Those conversations suck. Period. There’s no way to make them feel any better. Your only options are to either (a) stumble through a half-answer about various things you’d like to do, even if there are no real plans established, or (b) just throw up your hands and admit that you have no idea, and really, how could you?

You’re going to get a lot of moments like this one, from The Graduate. Whether it’s a family friend, an older sibling, or some overly exuberant host of an interview workshop, people are going to bombard you with ideas and advice: often practical, often absurd, and often unnecessary.

It will be frustrating, incredibly frustrating, because even though the advice comes with the best intentions, it also carries with it a nagging feeling that you’re doing something wrong. Every time you hear someone tell you to not wear those shoes, to leave that off your résumé, or to make sure you shake the interviewer’s hand harder, the whole enterprise of job searching starts to seem more and more disingenuous, and more and more completely disconnected from everything you spent time learning in school. It feels like the only way to impress a future employer is to constantly project a fake version of your self that is completely flawless.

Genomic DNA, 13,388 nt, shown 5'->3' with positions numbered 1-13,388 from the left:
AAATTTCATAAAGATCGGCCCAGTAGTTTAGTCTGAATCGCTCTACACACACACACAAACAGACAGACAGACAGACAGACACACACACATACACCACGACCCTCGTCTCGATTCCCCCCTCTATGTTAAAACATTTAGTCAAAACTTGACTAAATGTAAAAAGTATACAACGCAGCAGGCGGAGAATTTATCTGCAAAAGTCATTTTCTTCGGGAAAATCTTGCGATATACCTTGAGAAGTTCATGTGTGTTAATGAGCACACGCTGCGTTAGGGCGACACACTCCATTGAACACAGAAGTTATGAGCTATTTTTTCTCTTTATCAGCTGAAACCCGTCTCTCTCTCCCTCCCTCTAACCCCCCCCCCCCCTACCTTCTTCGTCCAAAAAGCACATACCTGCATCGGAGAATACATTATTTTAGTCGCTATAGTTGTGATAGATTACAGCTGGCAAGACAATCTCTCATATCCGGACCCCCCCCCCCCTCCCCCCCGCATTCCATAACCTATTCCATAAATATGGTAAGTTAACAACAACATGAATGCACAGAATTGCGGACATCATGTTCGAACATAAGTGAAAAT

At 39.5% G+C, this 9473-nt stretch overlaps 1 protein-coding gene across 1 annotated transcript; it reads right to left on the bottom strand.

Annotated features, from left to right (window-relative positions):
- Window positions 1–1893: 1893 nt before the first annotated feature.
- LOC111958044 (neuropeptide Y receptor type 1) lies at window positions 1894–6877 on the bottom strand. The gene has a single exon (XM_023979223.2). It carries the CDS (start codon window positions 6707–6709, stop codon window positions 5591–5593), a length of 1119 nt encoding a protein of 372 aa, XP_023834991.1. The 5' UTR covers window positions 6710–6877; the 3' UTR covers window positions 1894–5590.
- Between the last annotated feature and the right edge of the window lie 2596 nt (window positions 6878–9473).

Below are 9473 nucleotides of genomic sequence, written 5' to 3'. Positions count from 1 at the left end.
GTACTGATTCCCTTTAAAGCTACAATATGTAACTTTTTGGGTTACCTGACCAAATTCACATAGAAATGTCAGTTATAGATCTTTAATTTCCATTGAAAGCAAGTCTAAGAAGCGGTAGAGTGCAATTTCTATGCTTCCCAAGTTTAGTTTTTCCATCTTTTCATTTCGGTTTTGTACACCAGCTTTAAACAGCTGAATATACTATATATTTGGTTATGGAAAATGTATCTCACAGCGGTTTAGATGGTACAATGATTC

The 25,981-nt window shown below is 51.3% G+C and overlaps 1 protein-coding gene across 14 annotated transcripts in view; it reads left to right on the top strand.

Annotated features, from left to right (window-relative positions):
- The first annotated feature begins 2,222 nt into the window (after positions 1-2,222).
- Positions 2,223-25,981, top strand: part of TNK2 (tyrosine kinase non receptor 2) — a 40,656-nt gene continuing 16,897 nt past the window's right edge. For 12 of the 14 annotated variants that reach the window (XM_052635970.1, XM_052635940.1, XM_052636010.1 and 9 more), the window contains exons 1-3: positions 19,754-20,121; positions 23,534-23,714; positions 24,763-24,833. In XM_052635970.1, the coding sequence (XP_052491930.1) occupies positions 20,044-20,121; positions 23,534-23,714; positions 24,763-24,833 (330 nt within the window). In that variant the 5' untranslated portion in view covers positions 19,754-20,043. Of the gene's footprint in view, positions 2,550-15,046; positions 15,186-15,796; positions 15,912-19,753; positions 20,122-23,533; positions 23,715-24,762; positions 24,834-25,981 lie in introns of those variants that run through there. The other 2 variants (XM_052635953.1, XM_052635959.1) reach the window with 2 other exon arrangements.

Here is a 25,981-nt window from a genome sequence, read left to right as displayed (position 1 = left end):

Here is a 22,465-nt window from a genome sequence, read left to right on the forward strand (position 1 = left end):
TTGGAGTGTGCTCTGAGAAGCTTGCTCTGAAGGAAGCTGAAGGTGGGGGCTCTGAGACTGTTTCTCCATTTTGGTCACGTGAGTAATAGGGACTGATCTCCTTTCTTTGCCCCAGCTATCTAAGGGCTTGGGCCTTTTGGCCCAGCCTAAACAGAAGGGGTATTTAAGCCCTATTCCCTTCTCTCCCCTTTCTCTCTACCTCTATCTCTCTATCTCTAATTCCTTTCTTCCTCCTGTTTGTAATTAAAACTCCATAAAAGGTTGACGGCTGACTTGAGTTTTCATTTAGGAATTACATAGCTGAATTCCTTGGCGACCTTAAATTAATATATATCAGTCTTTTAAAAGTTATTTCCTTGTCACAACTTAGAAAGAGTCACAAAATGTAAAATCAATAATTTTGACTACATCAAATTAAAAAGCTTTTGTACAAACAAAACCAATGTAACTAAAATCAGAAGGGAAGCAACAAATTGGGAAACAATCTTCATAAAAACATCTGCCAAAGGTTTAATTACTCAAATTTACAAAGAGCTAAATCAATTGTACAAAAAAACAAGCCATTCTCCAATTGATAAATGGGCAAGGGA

I write this not to offer advice, but to offer empathy. Most soon-to-be graduates will be told to do this and to not do that a thousand times before they land that first job. Each nugget of advice will be presented as if it is the magic ticket to starting your career — just get a haircut, just buy a new tie, just change the font to “Georgia.” In truth, it’s impossible to know exactly what’s going on in an interviewer’s mind and exactly what factors help or hurt on a given interview. You’ll probably never know his or her reasoning. All you can do is to prepare yourself for the small portion of the interview that you have some control over. The rest is up to chance.

This is not to say that there isn’t a lot of good advice worth listening to. There are plenty of good solid rules about professional attire, a professional demeanor, and a professional email address that may seem overly obvious, but can easily slip by unawares, and can cost you a job.

But it is just as easy to overanalyze and obsess over the little details to your detriment. If you find yourself starting to worry that the way your parted your hair is going to cost you a job, it’s time to step back and remind yourself that everyone else in the building went through the exact same excruciating process to get where they are. And they all know, on some level, exactly how uncomfortable you inevitably will feel during the interview.

So when you start getting anxious, stop and take a deep breath. There will always be another chance to adjust the little details to perfection. But a good chunk will always be left up to chance. Accept the unpredictable, for better or worse.

’Accept the unpredictable’?” some of you say. “Well, that advice sucks.”

True. But so does the interview process.


Get every new post delivered to your Inbox.

Join 58 other followers

%d bloggers like this: